Study with Bern Cantonal Police provides new insights into antibodies and protection against Corona infections

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Researchers at the University of Bern spent over a year analysing antibody levels against Sars-CoV-2 in employees of the Bern Cantonal Police and their influence on infection with different variants of the virus. Among other things, the results show that the antibody levels offered different levels of protection depending on the virus variant and that police officers were not infected with Covid-19 more frequently than the rest of the population, even though they have very frequent contact with people.

Read the original press release here.

From 2021 to 2022, around 1,000 test subjects from the Bern Cantonal Police (around 35% of all employees) took part in a Sars-CoV-2 antibody study conducted by the Institute of Infectious Diseases (IFIK) at the University of Bern. With the help of the Interregional Blood Donor SRC Bern, blood samples were taken from police officers throughout the canton. Over a period of 16 months, the researchers investigated how the amount of antibodies in the blood develops and how this affects protection against infection with Covid-19.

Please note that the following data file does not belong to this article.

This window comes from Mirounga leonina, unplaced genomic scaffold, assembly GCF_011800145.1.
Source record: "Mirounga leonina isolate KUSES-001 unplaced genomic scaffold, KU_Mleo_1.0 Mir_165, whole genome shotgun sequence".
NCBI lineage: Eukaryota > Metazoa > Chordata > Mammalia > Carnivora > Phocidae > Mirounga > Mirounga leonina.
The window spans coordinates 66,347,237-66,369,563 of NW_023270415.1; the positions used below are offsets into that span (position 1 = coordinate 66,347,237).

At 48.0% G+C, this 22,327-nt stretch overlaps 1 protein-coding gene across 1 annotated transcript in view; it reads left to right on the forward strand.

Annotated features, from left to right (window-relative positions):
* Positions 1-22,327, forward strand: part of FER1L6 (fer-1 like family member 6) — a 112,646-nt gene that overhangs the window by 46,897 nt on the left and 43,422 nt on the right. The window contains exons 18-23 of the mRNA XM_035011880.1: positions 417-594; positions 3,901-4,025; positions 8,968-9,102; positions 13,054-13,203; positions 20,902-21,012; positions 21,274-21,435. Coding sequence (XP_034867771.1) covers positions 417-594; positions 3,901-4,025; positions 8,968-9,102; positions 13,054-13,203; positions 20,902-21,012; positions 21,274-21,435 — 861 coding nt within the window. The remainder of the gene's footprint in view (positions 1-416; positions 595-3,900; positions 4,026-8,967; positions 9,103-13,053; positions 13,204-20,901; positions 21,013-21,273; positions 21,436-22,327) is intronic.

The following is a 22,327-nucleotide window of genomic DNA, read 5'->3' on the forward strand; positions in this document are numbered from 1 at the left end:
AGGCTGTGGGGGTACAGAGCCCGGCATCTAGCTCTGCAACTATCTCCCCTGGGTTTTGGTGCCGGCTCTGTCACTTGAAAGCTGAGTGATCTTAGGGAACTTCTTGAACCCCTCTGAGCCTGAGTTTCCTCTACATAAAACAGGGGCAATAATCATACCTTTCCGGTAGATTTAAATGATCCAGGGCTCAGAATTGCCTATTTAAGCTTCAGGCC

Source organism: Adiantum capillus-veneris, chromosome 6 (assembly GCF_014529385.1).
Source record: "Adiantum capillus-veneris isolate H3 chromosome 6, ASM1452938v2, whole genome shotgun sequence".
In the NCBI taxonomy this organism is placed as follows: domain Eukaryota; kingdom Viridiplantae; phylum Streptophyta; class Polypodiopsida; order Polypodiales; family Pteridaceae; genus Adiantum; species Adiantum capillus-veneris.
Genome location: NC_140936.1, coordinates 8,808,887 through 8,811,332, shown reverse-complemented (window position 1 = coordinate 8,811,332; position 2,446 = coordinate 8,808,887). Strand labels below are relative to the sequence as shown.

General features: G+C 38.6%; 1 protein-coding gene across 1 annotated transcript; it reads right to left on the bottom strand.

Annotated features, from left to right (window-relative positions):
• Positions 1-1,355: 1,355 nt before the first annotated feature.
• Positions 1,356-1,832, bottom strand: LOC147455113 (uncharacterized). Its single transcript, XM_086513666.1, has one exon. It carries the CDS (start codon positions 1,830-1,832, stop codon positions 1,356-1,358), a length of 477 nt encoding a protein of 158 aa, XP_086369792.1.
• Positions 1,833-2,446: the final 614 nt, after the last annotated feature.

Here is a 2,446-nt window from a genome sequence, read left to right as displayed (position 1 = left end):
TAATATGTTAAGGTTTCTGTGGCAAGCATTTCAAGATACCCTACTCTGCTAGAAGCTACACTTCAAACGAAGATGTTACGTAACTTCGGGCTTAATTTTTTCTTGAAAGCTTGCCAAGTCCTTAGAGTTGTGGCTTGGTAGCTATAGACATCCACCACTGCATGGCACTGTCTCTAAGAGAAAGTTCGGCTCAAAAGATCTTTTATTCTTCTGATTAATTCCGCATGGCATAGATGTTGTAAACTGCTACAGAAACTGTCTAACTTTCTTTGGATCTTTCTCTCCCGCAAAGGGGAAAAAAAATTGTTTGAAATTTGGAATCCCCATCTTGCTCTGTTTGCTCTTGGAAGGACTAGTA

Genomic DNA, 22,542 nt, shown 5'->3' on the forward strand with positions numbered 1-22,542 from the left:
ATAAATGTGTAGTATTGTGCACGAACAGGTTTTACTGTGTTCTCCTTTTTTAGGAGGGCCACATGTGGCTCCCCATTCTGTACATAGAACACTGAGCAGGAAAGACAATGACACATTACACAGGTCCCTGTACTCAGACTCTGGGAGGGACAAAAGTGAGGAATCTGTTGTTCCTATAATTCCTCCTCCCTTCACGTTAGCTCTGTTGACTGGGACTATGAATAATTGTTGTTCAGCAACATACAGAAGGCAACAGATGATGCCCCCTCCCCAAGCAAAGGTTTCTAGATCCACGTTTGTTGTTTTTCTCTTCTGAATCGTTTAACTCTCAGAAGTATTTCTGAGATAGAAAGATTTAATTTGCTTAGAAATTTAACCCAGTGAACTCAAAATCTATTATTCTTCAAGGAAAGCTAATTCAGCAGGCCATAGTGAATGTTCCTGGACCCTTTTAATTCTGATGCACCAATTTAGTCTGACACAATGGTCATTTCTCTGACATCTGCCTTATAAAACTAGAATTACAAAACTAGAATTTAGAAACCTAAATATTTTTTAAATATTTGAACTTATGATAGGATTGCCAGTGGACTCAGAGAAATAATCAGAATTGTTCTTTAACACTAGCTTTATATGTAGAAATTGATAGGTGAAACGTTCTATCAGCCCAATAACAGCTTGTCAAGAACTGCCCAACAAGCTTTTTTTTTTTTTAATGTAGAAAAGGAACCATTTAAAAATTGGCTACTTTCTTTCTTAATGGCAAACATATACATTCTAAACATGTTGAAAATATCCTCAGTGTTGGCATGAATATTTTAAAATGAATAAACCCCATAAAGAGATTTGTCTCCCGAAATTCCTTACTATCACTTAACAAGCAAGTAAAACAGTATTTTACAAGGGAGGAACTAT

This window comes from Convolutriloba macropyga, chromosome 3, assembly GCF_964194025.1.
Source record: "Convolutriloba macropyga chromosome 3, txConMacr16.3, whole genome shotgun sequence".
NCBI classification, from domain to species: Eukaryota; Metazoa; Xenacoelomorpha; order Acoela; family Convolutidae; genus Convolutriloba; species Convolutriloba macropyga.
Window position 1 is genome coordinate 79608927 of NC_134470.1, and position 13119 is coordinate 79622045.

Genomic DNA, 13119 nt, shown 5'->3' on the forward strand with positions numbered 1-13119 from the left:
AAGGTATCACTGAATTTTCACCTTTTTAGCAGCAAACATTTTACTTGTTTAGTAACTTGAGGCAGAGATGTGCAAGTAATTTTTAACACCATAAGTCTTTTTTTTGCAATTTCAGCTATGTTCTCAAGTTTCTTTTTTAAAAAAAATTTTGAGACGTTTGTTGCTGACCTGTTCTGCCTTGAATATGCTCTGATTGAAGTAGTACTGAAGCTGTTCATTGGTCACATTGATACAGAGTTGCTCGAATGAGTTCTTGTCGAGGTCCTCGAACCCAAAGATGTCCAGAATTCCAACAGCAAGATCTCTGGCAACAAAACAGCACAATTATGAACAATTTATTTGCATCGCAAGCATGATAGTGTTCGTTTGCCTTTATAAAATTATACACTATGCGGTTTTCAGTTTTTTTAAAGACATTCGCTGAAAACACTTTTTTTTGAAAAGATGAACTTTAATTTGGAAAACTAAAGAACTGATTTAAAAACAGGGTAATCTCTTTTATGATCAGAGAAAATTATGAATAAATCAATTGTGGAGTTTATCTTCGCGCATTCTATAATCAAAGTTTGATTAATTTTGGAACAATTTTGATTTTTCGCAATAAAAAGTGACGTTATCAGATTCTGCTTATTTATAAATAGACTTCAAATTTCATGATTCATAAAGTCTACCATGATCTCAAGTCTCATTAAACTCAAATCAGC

The researchers led by Prof Dr Parham Sendi from the Institute of Infectious Diseases (IFIK) investigated which factors have an influence on the amount of antibodies. It is now known that this decreases over time and also with age. The team found that even in this relatively young and healthy population of cantonal police officers, there is an association between increasing age and decreasing antibody levels over time, regardless of whether the antibodies came from an infection or a vaccination. They were also able to demonstrate a correlation between the level of antibodies and protection against infection, i.e. the higher the level of antibodies, the better the protection against infection. However, the results showed marked differences between the alpha and delta variants on the one hand and the omicron variant on the other. It also showed that police officers who were heavily exposed during the pandemic did not become infected more frequently than the general population of a comparable age. The study was conducted in Journal of Medical Virology published. 

Étude unique dans toute la Suisse